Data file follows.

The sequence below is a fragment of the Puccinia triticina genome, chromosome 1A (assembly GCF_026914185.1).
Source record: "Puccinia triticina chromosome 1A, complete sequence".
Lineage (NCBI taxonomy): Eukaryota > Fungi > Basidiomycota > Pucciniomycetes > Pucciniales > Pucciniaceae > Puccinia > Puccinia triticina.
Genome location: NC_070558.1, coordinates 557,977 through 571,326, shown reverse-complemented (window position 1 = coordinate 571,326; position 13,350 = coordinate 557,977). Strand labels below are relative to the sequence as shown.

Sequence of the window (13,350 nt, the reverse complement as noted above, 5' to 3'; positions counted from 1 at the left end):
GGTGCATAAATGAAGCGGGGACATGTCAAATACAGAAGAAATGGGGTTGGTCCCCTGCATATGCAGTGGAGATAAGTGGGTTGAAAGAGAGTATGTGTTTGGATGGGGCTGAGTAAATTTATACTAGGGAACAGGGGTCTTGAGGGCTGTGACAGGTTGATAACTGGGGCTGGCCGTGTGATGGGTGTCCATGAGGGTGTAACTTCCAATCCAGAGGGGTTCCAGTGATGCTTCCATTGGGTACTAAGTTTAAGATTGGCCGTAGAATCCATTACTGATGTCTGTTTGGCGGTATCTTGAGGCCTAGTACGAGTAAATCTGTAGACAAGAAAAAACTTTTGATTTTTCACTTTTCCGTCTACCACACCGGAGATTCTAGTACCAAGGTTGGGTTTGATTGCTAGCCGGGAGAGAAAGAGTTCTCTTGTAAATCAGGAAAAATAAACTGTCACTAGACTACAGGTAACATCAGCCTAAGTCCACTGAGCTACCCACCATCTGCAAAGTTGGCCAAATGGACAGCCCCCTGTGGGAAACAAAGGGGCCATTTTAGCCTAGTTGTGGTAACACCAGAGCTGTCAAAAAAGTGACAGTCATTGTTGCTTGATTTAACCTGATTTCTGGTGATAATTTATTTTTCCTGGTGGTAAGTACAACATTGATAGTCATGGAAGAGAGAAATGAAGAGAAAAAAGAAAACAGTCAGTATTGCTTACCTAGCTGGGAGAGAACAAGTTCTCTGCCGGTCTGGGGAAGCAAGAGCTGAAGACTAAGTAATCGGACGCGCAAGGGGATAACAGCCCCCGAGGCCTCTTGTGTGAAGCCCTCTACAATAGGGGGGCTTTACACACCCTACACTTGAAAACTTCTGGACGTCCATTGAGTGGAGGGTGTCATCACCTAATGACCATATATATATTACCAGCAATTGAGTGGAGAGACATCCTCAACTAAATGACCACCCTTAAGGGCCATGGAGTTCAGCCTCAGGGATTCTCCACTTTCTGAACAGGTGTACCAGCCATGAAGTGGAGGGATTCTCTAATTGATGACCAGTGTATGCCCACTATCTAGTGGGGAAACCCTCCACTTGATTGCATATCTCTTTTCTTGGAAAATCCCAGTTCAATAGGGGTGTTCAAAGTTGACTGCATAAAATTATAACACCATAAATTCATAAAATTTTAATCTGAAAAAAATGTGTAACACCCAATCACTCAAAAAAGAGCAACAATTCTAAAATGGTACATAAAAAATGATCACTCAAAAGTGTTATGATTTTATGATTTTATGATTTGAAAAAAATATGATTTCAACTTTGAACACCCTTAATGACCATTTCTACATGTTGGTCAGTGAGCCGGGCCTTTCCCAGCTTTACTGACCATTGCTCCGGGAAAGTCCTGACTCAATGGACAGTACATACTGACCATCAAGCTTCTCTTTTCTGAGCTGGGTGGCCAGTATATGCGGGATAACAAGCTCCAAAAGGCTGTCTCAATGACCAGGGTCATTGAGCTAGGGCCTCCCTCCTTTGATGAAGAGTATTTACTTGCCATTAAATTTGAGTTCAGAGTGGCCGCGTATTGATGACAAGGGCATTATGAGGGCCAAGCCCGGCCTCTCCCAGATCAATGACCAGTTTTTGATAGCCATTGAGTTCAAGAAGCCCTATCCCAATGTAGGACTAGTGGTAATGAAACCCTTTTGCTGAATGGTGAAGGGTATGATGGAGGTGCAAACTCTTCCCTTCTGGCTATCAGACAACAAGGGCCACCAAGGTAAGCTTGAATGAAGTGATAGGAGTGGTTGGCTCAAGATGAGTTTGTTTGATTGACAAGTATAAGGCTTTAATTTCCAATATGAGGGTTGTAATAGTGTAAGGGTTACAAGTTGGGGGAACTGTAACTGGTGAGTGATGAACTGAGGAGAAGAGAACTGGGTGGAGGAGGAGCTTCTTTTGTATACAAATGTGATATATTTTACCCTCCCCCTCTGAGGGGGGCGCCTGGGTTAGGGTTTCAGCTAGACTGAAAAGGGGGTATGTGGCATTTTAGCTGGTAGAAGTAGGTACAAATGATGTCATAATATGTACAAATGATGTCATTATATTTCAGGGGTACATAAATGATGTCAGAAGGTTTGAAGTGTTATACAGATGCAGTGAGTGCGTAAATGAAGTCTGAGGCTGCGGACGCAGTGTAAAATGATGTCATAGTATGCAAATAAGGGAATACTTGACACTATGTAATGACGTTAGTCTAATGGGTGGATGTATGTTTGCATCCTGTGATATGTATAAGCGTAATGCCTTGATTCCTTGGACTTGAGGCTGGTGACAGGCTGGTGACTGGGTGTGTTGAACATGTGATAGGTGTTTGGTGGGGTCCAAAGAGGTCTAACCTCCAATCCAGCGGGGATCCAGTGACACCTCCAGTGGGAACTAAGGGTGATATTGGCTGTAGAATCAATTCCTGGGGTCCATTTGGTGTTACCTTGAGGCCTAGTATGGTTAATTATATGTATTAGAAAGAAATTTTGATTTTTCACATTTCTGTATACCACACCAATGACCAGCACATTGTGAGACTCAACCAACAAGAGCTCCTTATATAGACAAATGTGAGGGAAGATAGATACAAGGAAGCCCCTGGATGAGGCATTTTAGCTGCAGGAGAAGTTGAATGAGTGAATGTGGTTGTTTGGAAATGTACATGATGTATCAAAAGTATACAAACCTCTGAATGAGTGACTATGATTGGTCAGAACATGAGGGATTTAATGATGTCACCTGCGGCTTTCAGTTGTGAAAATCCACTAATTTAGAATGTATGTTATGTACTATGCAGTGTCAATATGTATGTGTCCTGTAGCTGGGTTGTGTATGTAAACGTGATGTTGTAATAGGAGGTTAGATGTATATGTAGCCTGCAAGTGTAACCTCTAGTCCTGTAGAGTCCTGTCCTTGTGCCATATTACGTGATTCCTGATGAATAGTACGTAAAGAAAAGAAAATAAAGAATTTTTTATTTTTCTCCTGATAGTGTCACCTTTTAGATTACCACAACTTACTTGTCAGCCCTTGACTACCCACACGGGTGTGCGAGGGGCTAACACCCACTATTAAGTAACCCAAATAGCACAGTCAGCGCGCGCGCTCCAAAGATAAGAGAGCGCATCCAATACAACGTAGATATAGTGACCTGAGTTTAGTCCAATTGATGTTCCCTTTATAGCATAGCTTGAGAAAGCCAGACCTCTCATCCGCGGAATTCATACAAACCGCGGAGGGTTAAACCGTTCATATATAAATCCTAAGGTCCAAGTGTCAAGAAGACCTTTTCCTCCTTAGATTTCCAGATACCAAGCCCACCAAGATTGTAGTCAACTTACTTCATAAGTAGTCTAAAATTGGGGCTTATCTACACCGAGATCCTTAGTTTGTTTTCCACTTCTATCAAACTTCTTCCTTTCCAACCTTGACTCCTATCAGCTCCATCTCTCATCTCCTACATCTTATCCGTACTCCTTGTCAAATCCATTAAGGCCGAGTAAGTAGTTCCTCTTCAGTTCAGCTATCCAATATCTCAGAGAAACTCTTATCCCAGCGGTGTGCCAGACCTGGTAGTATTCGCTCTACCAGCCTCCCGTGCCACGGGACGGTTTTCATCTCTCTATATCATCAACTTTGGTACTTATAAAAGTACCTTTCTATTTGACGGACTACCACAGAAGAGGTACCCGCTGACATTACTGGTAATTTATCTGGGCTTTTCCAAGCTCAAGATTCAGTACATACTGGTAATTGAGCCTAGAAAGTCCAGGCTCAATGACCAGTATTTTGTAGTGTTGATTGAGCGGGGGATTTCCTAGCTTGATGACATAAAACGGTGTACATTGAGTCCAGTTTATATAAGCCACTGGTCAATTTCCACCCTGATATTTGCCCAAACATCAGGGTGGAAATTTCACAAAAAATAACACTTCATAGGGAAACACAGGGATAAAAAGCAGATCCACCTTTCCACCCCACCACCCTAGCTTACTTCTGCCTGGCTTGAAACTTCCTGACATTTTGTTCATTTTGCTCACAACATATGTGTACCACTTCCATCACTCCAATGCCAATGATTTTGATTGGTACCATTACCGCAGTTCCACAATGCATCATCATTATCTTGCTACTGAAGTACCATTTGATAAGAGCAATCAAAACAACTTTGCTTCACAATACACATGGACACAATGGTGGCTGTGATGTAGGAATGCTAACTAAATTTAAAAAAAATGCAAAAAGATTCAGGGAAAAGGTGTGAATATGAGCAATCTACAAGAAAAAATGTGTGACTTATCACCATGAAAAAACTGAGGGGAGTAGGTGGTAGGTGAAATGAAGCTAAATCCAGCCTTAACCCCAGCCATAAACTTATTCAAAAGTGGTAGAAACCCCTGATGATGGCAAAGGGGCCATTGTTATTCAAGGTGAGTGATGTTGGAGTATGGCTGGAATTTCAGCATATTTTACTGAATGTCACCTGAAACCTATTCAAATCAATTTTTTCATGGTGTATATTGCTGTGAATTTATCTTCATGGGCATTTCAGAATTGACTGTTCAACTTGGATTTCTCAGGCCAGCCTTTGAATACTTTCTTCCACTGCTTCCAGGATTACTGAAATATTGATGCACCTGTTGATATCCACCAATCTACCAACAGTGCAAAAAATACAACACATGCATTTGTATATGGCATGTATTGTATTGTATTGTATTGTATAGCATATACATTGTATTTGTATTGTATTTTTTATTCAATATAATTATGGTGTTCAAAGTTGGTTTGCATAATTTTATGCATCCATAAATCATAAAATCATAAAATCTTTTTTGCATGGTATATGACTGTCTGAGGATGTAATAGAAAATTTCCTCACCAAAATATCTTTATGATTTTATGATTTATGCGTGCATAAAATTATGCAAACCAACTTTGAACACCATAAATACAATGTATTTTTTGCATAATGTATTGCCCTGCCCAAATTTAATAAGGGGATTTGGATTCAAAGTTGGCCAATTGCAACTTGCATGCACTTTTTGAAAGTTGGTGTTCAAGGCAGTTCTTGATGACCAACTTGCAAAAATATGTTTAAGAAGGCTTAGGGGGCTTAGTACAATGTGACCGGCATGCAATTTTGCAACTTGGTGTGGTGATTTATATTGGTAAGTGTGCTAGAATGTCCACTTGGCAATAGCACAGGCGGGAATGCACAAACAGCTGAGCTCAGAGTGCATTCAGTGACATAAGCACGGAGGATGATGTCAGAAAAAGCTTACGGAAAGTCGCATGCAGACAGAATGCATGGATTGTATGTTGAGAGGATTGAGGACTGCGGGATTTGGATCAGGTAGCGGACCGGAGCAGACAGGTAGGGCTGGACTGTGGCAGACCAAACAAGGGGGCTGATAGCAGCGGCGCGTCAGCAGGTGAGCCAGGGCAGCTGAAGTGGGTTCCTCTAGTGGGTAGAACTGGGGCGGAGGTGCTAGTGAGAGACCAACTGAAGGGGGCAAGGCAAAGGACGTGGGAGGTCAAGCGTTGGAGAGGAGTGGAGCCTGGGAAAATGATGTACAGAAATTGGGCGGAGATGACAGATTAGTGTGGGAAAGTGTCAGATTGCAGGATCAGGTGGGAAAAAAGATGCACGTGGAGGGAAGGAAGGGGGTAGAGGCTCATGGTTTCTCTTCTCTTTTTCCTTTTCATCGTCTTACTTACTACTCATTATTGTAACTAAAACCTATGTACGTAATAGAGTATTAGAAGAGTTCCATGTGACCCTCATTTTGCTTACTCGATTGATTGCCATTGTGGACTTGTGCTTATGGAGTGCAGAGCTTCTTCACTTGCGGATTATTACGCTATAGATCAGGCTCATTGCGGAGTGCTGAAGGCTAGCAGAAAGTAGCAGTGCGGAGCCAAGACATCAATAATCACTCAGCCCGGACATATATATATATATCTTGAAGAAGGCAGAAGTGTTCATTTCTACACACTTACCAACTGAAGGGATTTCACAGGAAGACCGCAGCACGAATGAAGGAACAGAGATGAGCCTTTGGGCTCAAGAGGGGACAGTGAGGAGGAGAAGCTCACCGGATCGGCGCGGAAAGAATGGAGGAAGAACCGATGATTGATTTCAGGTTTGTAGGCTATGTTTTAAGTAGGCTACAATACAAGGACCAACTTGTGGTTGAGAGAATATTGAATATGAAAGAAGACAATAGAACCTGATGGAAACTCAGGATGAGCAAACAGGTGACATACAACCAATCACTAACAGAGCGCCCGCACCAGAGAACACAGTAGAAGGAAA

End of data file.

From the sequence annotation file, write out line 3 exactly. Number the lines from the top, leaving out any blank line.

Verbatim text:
Lineage (NCBI taxonomy): Eukaryota > Fungi > Basidiomycota > Pucciniomycetes > Pucciniales > Pucciniaceae > Puccinia > Puccinia triticina.